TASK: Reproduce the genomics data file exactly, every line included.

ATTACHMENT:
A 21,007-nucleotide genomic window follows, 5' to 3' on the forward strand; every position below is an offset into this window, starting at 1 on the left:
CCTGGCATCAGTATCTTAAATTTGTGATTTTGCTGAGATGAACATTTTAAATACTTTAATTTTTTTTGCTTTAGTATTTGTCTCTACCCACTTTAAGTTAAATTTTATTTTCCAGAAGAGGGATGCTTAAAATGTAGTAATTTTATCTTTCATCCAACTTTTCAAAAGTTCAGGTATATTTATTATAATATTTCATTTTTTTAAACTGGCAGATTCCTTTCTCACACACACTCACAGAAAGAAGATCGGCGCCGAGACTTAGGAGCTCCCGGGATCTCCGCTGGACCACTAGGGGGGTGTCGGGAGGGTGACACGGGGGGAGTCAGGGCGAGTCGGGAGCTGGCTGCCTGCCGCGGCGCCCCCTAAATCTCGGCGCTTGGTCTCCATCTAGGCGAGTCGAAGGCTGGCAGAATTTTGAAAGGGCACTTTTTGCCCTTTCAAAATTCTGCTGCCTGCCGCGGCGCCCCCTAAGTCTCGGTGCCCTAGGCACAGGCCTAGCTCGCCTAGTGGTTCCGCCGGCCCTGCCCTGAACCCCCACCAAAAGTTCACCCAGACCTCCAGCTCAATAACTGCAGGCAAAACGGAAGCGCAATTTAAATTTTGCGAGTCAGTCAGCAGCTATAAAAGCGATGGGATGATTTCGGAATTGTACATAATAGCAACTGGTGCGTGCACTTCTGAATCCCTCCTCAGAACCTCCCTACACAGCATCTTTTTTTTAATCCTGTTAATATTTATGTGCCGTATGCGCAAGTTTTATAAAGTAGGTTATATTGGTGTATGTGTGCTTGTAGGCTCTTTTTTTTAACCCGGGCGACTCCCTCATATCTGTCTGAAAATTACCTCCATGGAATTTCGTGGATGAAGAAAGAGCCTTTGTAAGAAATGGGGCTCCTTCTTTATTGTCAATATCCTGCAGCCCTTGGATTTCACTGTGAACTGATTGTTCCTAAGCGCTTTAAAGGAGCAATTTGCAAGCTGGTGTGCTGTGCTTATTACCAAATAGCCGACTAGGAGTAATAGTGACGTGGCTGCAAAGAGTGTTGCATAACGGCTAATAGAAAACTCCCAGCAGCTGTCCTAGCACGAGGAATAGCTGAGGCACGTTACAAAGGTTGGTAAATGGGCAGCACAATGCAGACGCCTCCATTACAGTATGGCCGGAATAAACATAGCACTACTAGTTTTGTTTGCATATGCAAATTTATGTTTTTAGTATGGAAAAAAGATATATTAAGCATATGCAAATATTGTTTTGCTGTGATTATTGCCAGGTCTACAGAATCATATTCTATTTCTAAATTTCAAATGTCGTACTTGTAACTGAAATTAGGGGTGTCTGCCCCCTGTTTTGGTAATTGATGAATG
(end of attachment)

A 21,007-nucleotide genomic window follows, 5' to 3' on the forward strand; every position below is an offset into this window, starting at 1 on the left:
CCTGGCATCAGTATCTTAAATTTGTGATTTTGCTGAGATGAACATTTTAAATACTTTAATTTTTTTTGCTTTAGTATTTGTCTCTACCCACTTTAAGTTAAATTTTATTTTCCAGAAGAGGGATGCTTAAAATGTAGTAATTTTATCTTTCATCCAACTTTTCAAAAGTTCAGGTATATTTATTATAATATTTCATTTTTTTAAACTGGCAGATTCCTTTCTCACACACACTCACAGAAAGAAGATCGGCGCCGAGACTTAGGAGCTCCCGGGATCTCCGCTGGACCACTAGGGGGGTGTCGGGAGGGTGACACGGGGGGAGTCAGGGCGAGTCGGGAGCTGGCTGCCTGCCGCGGCGCCCCCTAAATCTCGGCGCTTGGTCTCCATCTAGGCGAGTCGAAGGCTGGCAGAATTTTGAAAGGGCACTTTTTGCCCTTTCAAAATTCTGCTGCCTGCCGCGGCGCCCCCTAAGTCTCGGTGCCCTAGGCACAGGCCTAGCTCGCCTAGTGGTTCCGCCGGCCCTGCCCTGAACCCCCACCAAAAGTTCACCCAGACCTCCAGCTCAATAACTGCAGGCAAAACGGAAGCGCAATTTAAATTTTGCGAGTCAGTCAGCAGCTATAAAAGCGATGGGATGATTTCGGAATTGTACATAATAGCAACTGGTGCGTGCACTTCTGAATCCCTCCTCAGAACCTCCCTACACAGCATCTTTTTTTTAATCCTGTTAATATTTATGTGCCGTATGCGCAAGTTTTATAAAGTAGGTTATATTGGTGTATGTGTGCTTGTAGGCTCTTTTTTTTAACCCGGGCGACTCCCTCATATCTGTCTGAAAATTACCTCCATGGAATTTCGTGGATGAAGAAAGAGCCTTTGTAAGAAATGGGGCTCCTTCTTTATTGTCAATATCCTGCAGCCCTTGGATTTCACTGTGAACTGATTGTTCCTAAGCGCTTTAAAGGAGCAATTTGCAAGCTGGTGTGCTGTGCTTATTACCAAATAGCCGACTAGGAGTAATAGTGACGTGGCTGCAAAGAGTGTTGCATAACGGCTAATAGAAAACTCCCAGCAGCTGTCCTAGCACGAGGAATAGCTGAGGCACGTTACAAAGGTTGGTAAATGGGCAGCACAATGCAGACGCCTCCATTACAGTATGGCCGGAATAAACATAGCACTACTAGTTTTGTTTGCATATGCAAATTTATGTTTTTAGTATGGAAAAAAGATATATTAAGCATATGCAAATATTGTTTTGCTGTGATTATTGCCAGGTCTACAGAATCATATTCTATTTCTAAATTTCAAATGTCGTACTTGTAACTGAAATTAGGGGTGTCTGCCCCCTGTTTTGGTAATTGATGAATG